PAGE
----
“Some people think we’re stalling or waiting too much,“ Lucas said. “Waiting for the administration would contribute to that.”

Student Leadership and Involvement (SLI) Director Kirsten Fricke said that she was pleased that SGA had chosen to support the initiative of a student center. Nevertheless, she also expressed her concerns about the rally, including the delivery and transportation of the bricks.

“I would encourage you all to do your due diligence, to check in with grounds, check in with facilities. One of the liabilities is that if you all decide to move forward without having those conversations and something goes awry, that would reflect poorly on you as an organization and would detract more than support your cause,” she said.

Junior Class Senator Miranda Bannister, who endorsed the rally, claimed that such issues were unrealistic and improbable.

“This is a good form of protest — art can be really powerful. This is performance art, which is even better,” she said.

Senior Class Senator Gianni Thomas agreed with Bannister but emphasized the importance of fellow Senator Jennifer Baron’s concerns about cleanup after the rally. According to him, damage caused by the rally could potentially be valuable provided that it does not involve personal injuries.

“If there were damage that affects the school, the student body might even view that as positive on our end,“ he said. “Technically it would be bad, but the publicity associated with it be positive.”

The bill passed with 11 members voting in favor.

SGA members then confirmed nine students to the Policy Research and Development Commission (PRDC) and four to the Student Activities Commission (SAC). They also confirmed four new students and reconfirmed two members to the Krieger School of Arts and Sciences Curriculum Committee and the Committee on Student Elections (CSE), respectively.

SGA also passed an initiative to allocate tampons and pads for all students who menstruate in women’s and all-gender restrooms in prime locations across campus.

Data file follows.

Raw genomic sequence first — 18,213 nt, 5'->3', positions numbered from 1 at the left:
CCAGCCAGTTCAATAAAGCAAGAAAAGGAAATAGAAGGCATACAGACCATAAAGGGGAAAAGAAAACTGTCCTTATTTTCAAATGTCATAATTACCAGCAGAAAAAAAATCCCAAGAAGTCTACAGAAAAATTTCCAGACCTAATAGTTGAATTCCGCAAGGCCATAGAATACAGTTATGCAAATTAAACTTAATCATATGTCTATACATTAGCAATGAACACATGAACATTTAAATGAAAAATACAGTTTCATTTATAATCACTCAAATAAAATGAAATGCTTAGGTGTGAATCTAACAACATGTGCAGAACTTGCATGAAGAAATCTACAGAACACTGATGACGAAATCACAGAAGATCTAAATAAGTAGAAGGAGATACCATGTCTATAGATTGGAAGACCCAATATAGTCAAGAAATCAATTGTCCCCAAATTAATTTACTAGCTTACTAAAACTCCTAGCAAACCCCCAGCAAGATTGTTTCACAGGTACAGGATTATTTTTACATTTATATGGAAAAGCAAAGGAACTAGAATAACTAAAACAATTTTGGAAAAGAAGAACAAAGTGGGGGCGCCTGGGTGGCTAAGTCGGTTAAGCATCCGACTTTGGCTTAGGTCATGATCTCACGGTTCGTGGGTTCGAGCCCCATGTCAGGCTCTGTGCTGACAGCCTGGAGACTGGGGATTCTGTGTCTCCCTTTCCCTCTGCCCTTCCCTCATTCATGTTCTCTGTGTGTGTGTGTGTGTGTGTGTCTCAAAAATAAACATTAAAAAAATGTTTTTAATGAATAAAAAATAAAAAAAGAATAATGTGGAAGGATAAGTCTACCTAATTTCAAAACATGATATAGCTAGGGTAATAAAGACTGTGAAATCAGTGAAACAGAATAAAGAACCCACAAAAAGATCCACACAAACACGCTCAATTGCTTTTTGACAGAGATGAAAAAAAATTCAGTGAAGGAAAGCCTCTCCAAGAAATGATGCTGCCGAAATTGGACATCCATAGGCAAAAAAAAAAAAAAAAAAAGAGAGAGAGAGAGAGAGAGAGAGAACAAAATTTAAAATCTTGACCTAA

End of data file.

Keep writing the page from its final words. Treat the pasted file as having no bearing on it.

Sophomore Class Senator Lauren Paulet, who introduced the legislation, defined the initiative as a first step in implementing a sustainable and inclusive menstruation products program, a goal which she hopes the administration will work toward. SGA will partner with Wings, a student group that supports menstrual health, to distribute products.

SGA also passed the Semester.ly-HopHacks Funding Bill to provide funding for Semester.ly-HopHacks outreach programs, including server maintenance, flyering and on-campus events. According to junior Semester.ly project leaders Dalton Chu and Kristin Yim, who spoke at the SGA meeting, the funding will soon be depleted, and they have already started to pay out-of-pocket. They hope to expand Semester.ly’s user engagement, which has progressively decreased in recent years.

Next, SGA approved a funding bill to direct additional resources to IDEAL, a non-partisan civic discourse advocacy group. The funding would help IDEAL with their after-school program that works with community partners to encourage students from local Baltimore public schools to participate in civic discourse and engagement. It would also help with funding for IDEAL’s upcoming Halloween party, which is meant to motivate attendees to come to future meetings. 

SGA also passed the Healthy Hopkins Bill, which Junior Class Senator Pavan Patel had introduced the week before. In accordance with the Task Force on Student Mental Health and Wellbeing’s May 2017 findings, the program will partner with the Recreation Center to offer students up to two free group personal training sessions.